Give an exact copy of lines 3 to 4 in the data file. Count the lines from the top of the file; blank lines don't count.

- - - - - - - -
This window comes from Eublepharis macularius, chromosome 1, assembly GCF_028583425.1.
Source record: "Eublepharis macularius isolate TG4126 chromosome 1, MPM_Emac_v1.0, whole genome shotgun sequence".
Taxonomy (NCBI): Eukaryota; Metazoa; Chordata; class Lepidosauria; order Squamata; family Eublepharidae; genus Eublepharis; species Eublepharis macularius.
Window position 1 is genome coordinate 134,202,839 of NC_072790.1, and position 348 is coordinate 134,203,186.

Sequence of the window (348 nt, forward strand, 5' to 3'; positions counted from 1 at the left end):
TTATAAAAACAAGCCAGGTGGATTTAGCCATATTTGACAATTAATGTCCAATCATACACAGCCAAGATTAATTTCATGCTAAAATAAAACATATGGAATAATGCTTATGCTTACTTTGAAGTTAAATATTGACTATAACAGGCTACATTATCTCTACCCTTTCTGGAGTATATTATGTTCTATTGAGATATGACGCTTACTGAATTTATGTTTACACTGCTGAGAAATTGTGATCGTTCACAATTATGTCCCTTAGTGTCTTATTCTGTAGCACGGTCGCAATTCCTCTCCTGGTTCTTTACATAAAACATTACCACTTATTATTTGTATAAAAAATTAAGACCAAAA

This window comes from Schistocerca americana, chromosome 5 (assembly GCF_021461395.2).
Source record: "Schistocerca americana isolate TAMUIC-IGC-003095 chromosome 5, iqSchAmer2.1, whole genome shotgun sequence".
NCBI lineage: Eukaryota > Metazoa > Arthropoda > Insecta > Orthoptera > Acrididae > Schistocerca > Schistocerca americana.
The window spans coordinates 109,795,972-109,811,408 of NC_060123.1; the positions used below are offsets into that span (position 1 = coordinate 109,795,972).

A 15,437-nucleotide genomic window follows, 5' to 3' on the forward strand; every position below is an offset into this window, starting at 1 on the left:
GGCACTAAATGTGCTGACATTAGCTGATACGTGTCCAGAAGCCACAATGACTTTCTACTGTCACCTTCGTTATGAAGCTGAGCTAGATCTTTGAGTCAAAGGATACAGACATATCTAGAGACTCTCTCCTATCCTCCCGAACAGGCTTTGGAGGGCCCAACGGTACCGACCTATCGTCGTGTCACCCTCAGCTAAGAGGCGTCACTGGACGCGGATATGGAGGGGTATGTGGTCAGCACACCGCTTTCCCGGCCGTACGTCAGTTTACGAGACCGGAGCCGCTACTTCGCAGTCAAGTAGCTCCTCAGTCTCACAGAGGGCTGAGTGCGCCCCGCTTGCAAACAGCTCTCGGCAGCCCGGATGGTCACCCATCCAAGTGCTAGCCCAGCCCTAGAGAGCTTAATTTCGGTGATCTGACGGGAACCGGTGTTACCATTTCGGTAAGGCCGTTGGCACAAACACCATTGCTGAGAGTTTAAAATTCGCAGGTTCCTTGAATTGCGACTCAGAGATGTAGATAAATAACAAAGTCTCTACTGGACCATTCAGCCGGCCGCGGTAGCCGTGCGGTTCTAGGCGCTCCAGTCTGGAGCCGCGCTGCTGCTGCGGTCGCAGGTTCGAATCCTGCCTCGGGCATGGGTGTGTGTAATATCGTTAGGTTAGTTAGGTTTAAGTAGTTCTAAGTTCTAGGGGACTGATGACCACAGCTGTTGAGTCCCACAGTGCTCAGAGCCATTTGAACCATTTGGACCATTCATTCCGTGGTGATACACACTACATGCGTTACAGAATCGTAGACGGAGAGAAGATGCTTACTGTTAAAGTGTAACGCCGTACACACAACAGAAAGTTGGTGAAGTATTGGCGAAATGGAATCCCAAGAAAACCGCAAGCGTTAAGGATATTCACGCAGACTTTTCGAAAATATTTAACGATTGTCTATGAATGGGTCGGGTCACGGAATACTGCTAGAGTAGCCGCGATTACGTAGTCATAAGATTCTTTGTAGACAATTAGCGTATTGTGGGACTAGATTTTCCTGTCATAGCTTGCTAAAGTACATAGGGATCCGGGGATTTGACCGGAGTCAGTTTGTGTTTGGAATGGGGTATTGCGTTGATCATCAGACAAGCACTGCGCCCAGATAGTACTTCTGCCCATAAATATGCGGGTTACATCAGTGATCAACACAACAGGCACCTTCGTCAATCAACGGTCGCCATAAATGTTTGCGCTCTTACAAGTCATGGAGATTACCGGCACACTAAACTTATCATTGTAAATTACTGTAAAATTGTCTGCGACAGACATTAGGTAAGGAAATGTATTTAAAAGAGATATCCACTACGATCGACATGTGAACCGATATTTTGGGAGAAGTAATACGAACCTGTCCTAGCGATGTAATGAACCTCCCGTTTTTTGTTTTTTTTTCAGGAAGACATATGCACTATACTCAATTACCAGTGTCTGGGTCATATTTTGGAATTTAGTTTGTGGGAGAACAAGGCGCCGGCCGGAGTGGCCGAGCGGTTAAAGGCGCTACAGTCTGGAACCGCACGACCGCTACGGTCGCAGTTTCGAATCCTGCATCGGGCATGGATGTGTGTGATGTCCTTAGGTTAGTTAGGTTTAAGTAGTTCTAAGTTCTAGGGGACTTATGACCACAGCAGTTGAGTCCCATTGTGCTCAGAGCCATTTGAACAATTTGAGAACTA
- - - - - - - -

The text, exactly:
Taxonomy (NCBI): Eukaryota; Metazoa; Chordata; class Lepidosauria; order Squamata; family Eublepharidae; genus Eublepharis; species Eublepharis macularius.
Window position 1 is genome coordinate 134,202,839 of NC_072790.1, and position 348 is coordinate 134,203,186.